Great article highlighting the work that the White Earth Nation is doing to combat the opioid epidemic and its impact on the community.
From the article:
“From rescue to long-term sobriety support, White Earth offers some of the best, most evidence-based, most effective, cutting-edge, and compassionate care in the multi-state region,” said Carson Gardner, a doctor with the White Earth Tribal Health Department. “Many of our programs are considered model pilot programs by state agency leaders. White Earth was recently invited to the National Senate Indian Affairs Committee to talk about what we’ve done around opioid treatment. One of the most important things that can happen is to stop being paternalistic and thinking tribes don’t have the capacity or ability to do it best.” . . .
So how are the needs of tribal communities in Minnesota different from non-native communities? “Native Americans in Minnesota have overdose rates five times that of whites,” Dr. Gardner said. “Our people have been in and out of external (non-native) treatment programs unsuccessfully. By operating our own treatment programs we can base curriculum, activities, and way of life on our culture.”
Culture is everything, he added. When treatment programs for Native American people are based on their culture, “you are then getting to the heart of healing. Substance abuse and mental health counseling is treating symptoms, but providing culturally-based ceremonies and activities is healing — and that is where we see the old ‘using’ spirit leaving people, and the good healthy spirit returning in people…”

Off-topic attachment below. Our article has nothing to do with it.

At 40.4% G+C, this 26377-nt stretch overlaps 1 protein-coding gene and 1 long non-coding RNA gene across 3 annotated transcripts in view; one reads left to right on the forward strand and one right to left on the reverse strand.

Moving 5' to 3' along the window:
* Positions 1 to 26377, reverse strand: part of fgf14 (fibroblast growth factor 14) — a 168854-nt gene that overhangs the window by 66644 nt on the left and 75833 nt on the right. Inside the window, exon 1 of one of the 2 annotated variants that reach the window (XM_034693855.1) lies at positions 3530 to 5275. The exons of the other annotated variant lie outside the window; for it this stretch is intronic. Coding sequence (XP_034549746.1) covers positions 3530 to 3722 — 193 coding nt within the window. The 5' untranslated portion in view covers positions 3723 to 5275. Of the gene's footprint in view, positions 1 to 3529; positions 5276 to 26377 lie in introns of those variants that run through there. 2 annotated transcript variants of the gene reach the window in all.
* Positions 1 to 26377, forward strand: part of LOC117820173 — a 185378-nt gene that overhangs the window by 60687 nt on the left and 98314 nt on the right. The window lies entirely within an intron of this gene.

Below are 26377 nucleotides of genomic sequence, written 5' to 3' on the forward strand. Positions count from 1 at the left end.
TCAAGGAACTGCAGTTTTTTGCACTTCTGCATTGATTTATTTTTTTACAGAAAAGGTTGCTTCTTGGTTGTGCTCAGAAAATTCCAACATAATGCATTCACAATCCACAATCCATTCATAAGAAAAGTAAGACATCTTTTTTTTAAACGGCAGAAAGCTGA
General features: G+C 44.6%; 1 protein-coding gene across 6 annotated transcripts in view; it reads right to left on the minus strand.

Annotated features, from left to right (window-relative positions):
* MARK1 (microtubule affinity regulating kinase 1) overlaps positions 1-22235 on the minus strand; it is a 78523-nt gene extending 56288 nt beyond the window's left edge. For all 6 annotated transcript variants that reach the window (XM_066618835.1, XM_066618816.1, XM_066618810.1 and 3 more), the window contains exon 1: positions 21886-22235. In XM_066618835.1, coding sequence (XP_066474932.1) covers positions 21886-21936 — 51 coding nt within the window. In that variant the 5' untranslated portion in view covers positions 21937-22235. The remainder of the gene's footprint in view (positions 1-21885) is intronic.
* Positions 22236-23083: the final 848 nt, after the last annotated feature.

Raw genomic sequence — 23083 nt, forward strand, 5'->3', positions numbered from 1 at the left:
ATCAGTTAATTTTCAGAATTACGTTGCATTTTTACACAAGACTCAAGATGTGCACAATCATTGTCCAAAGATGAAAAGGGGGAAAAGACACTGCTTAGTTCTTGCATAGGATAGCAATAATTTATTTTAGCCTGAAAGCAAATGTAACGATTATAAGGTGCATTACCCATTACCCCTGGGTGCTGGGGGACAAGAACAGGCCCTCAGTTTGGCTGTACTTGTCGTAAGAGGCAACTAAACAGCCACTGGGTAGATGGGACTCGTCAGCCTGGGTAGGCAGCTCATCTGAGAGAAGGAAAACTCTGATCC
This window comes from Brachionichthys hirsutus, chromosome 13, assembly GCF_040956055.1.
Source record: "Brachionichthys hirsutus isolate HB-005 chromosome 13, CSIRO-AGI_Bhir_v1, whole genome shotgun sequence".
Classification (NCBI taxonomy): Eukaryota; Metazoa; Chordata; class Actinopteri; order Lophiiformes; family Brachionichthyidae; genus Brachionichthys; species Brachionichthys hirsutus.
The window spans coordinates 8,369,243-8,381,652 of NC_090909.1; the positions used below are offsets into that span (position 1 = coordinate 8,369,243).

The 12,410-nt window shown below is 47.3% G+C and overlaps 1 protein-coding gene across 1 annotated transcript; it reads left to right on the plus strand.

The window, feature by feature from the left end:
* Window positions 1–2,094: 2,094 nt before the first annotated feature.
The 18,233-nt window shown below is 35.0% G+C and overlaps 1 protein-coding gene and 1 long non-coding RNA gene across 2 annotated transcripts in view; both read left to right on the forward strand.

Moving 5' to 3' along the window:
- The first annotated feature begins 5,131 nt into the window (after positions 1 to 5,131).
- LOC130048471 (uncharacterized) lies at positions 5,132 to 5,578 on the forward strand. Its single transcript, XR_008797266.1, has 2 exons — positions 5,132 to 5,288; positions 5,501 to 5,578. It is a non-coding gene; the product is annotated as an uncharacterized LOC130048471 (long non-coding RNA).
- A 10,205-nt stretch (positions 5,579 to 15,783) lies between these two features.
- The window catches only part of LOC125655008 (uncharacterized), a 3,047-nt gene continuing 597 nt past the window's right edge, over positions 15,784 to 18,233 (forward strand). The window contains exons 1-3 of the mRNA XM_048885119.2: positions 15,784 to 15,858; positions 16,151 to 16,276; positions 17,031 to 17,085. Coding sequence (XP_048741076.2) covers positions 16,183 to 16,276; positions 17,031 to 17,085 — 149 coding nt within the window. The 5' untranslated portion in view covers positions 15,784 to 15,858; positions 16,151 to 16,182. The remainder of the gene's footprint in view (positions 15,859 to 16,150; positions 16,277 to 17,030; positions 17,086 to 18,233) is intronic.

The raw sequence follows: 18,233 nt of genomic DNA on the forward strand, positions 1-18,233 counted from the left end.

Tribes face unique challenges, he added: They are dealing with multi-generational historical trauma, including loss of land and independence. They are struggling to preserve historical language, culture, and spirituality. They have to cope with too many untimely deaths, health disparities, and child welfare system disparities, as well as court system sentencing and incarceration disparities, Dr. Gardner said.
The treatment success rate for natives goes up when non-native staff become culturally competent, he added.
That means recognizing that the Anishinaabe way of life is a good way of life and learning about what that means, he said.
“Learn the stories, learn about ceremonies. Recognize that the addiction spirit in people is not the Anishinaabe way,” he said. “Respecting that, honoring it, promoting it.
One of the programs not specifically highlighted in the article, but getting a lot of attention for the success it is having is Maternal Outreach and Mitigation Services (MOMS Program), which is focused on providing holistic services for pregnant women in a supportive environment to deal with the medical and emotional problems caused by addictions to drugs such as prescription opiates and heroin. More information on the MOMS Program can be found here
The full article is available here.